Vision, Hearing and Vitiligo: What You Might Not Know
Vitiligo is most commonly known for affecting the skin by causing loss of pigmentation as a result of the immune system attacking pigment-producing cells, or melanocytes. But did you know that vitiligo may also impact hearing and vision? This is because those same melanocytes are not only found in the skin and hair but throughout the body, including in the eyes and ears.
Whether vitiligo affects the senses and how it may do this is a growing area of research, with evidence indicating that vitiligo can impact hearing and vision. However, that doesn’t mean that it will. Here’s what we know so far.
How vitiligo might impact hearing
Let’s start with the ears. Several studies have shown a link between higher rates of sensorineural hearing loss and patients with vitiligo. Sensorineural hearing loss refers to the loss of sound as it moves from the inside of the ear through the nervous system, which is then interpreted by the brain. A 2010 study reported some degree of sensorineural hearing loss in approximately 35% of patients with vitiligo, compared to only 16% in those without vitiligo in the same study.
To screen for sensorineural hearing loss, ask your doctor about a Weber test. A Weber test involves vibrating a tuning fork and setting it atop the middle of your head to see whether you hear best in one ear, the other ear, or equally in both. For a definitive diagnosis of any hearing changes, talk to your doctor about formal audiometry testing and consider seeing a hearing specialist.
How vitiligo might impact vision
Let’s talk about how we see the world—literally. Melanocytes are especially prominent in two regions of the eye, one of which is the all-important retina, which is essential to how we receive and transmit visual information. One study linked vitiligo to changes in the primary nerve responsible for input from the retina to the brain.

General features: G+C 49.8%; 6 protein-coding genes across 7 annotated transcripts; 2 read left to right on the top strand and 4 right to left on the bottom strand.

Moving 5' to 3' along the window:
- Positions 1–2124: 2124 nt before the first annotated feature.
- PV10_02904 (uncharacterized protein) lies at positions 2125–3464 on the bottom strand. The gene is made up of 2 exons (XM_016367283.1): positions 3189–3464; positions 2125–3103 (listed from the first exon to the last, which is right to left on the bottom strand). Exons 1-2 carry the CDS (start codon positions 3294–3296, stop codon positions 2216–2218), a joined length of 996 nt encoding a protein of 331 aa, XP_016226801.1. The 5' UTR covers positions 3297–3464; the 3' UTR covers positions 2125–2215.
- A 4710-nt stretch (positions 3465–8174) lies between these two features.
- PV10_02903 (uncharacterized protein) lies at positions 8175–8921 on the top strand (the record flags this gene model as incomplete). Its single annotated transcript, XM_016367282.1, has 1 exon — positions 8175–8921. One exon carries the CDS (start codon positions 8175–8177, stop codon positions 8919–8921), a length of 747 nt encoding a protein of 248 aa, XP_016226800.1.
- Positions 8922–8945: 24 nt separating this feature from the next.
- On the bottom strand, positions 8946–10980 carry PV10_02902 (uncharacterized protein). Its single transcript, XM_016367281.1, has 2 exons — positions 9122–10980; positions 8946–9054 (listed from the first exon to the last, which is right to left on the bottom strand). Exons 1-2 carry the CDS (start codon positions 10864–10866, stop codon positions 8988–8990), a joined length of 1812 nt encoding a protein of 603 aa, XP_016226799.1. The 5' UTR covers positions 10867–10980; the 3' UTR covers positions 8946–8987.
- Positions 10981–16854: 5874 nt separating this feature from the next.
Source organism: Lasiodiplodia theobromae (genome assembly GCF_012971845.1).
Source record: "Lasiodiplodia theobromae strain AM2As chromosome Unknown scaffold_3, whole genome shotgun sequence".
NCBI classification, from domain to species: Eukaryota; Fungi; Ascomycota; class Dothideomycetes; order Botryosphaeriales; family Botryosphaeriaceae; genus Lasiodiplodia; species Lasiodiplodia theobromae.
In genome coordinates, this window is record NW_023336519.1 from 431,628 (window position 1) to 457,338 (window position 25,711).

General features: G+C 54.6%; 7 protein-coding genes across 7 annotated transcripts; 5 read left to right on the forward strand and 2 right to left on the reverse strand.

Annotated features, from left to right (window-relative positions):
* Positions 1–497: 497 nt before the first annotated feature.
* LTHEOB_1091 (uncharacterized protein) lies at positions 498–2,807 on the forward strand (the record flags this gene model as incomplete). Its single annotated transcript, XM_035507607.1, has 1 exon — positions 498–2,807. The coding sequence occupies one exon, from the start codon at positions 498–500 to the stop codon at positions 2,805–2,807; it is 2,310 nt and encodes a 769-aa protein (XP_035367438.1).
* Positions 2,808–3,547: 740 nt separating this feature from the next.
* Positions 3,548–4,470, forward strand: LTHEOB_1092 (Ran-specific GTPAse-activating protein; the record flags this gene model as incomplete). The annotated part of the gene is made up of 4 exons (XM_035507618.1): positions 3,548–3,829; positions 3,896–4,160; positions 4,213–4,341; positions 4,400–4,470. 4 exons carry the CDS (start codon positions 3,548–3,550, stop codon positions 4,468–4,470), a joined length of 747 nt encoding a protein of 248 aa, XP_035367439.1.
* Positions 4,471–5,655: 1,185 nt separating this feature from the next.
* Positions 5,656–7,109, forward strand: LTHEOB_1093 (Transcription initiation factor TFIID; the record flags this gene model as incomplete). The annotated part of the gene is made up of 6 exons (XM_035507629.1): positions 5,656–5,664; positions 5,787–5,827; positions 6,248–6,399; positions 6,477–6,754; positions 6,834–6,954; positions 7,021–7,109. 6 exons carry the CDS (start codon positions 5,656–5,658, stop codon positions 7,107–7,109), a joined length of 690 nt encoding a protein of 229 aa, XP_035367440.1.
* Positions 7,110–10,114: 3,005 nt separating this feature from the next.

The other group of melanocytes are found in those parts of the eye that are important for protecting against pollutants in the air and sun damage. Without this protection, evidence suggests a 5% incidence of acute inflammation to these parts of the eye, or acute uveitis, in individuals living with vitiligo.
You can see an ophthalmologist to assess the impact of vitiligo on your vision.
Other factors that can contribute to vitiligo impacting hearing and vision
Sometimes vitiligo tags along with other autoimmune conditions or is part of a genetic syndrome—like Vogt-Koyanagi-Harada syndrome. This may also contribute to changes in hearing and vision. In these cases, vitiligo may not be the cause of hearing and vision changes but may be related to another disease.
For example, patients with vitiligo and comorbid hyperthyroidism, where the thyroid is overstimulated, can experience changes in their vision. Additional factors affecting whether someone living with vitiligo has hearing or vision loss include the subtype of vitiligo they have, sites of involvement, control of disease severity and age of onset.
Will vitiligo impact my hearing or vision?
Although hearing and vision changes may be identified by rigorous scientific testing, patients may not be aware of any symptoms. In fact, patients could have an unaffected quality of life. To date, the research is inconclusive as to the extent vitiligo impacts hearing and vision or if it affects these areas at all.
However, it may be important to identify vision and hearing changes prior to vitiligo treatment. Studies show that steroids and phototherapy can also affect the senses. It might be worthwhile to distinguish between the patient’s baseline and status post-treatment to determine whether vitiligo or the treatment is impacting the senses.
If you are worried about whether vitiligo is impacting your vision or hearing, please schedule an appointment with a medical professional.
What has been your experience with vision and hearing and how it relates to your vitiligo?
Disclaimer: This list is provided for informational purposes only. Please consult your dermatologist to determine the best treatment options for you.
A third-year medical student at Northwestern University Feinberg School of Medicine, Ali Khan has dedicated himself to projects that disseminate scientific information. Ali graduated from college with a BA in English and completed a scholars program to pursue a tuition-free fifth year of immersion in behavioral health. Ali spent a gap year after college at the National Institutes of Health in Bethesda, MD, where he bridged basic science and community education by being involved in both basic science research and serving as a NIH Academy fellow to carry out a community health education effort.